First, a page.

About this time official word from government sources publicized the fact that Siberia was looking for farmers. New land was free and start-up costs would be forthcoming. Nicholai pondered this announcement and puzzled about his situation in Lindenau. His son John had already been sponsored by Mennonites and immigrated to the USA. Dietrich and Gerhard had immigrated to Canada. It was clear he could not stay in Lindenau. There might be a price on his head.
One day in the late 1920â€™s, Nicholai summoned his family together and announced that everything would be sold and they would be moving to Siberia. Elizabeth had lost her husband, William Martens, but had remarried Jacob Isaak. Peter and Nick had also died during these hard times. This left Jacob, Anna, Isaak, Cornelius, and Abraham. Cornelius elected to stay behind and shift on his own.
Thus Nicholai and his wife Helena, along with Elizabeth (and her husband Jacob Isaak), Jacob, Anna, Isaak and Abraham all put their movable goods together and set out towards the north. Their destination was an area already being pioneered by Mennonites, along the Amur River. Isaak has written something about this long trek and says that it was quite successful.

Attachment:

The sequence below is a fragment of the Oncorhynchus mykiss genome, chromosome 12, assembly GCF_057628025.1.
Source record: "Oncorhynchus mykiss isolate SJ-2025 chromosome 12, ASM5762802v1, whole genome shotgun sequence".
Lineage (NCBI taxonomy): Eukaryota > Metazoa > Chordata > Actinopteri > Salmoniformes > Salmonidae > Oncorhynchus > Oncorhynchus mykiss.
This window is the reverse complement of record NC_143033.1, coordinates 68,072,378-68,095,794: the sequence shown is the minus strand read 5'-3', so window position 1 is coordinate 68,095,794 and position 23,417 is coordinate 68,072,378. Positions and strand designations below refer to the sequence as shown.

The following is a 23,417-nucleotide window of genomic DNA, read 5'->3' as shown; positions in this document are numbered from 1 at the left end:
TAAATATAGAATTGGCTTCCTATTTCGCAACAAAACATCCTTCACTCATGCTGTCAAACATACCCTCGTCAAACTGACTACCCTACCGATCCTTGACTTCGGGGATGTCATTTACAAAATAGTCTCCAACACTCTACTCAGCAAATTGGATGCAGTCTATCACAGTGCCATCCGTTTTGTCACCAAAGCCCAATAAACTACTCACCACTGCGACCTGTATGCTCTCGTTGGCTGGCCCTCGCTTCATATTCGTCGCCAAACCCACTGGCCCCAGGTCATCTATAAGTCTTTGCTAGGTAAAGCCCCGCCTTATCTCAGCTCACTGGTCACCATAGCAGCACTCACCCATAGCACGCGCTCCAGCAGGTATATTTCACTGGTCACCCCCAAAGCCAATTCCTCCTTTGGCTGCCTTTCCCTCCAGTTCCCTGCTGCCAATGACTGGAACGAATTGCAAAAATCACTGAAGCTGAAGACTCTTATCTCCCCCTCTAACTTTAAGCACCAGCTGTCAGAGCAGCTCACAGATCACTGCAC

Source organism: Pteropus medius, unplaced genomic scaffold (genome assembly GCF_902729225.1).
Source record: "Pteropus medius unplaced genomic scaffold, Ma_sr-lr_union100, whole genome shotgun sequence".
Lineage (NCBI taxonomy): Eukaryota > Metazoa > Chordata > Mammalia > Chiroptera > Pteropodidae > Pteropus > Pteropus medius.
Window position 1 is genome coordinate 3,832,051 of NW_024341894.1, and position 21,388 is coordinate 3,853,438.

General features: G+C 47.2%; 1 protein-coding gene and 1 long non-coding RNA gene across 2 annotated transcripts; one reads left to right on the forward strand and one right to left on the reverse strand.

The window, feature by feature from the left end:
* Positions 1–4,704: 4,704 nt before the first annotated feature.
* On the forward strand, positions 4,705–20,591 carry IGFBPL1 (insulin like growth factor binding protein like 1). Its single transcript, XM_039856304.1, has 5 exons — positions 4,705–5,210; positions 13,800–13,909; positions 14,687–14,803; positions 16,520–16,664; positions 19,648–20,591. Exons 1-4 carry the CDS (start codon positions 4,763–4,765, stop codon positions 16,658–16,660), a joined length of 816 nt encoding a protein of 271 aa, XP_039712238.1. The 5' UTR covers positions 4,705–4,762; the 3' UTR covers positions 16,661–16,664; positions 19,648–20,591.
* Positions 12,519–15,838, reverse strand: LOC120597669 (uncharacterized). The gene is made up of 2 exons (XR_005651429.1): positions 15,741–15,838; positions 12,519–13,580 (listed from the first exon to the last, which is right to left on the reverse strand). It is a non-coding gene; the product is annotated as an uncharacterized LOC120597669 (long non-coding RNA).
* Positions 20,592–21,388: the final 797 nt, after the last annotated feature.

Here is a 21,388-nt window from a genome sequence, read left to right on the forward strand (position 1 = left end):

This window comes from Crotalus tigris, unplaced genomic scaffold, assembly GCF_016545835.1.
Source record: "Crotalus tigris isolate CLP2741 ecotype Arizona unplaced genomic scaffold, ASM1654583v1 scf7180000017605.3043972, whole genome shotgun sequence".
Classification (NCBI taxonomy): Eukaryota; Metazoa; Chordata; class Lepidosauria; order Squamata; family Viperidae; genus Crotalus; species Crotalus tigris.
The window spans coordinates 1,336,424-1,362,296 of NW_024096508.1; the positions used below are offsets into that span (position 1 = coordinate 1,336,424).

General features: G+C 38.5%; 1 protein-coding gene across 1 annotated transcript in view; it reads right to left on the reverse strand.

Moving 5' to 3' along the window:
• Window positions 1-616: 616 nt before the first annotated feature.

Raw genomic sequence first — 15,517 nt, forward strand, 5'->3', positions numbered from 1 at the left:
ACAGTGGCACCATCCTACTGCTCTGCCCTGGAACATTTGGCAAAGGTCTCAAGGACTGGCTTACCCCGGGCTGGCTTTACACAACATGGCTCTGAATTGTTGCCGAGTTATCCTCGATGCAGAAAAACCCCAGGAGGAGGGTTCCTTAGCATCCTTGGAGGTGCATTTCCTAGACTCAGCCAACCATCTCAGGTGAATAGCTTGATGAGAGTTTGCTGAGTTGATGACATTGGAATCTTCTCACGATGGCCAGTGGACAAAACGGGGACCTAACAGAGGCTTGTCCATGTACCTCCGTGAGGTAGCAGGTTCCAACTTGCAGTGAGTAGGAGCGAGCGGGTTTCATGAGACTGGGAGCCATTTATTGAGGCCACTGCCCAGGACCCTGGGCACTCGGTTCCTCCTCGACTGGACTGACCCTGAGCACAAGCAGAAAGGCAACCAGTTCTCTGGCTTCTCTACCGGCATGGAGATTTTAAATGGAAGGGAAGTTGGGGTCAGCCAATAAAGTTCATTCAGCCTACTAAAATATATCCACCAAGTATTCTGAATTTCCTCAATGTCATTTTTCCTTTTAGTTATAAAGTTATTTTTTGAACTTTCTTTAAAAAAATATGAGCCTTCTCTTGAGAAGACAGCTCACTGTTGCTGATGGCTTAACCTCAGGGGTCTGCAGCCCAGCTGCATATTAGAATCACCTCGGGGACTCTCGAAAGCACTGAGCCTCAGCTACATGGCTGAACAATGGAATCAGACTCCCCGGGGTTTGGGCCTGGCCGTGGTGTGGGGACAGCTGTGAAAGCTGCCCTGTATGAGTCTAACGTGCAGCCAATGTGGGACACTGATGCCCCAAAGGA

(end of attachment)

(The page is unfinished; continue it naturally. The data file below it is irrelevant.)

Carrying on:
In their new location, the family immediately set about building a shelter for the upcoming winter. The first house was built of sod, because wood for houses and farm buildings had to be cut into planks from trees before construction. Since there were no saw mills in the area, buildings of wood had to wait for another season. In spring, a steady rain caused floods from the overflowing Amur which ruined their sod house. They had to start all over again. But eventually they persevered and things looked better. Farming even became a possibility.
However, the rumour was out that this was the Janzen family from Lindenau. Nicholai saw the distinct possibility that he would eventually be dragged into court, undoubtedly a kangaroo court, and put into jail. He began to consider an escape from Russia altogether.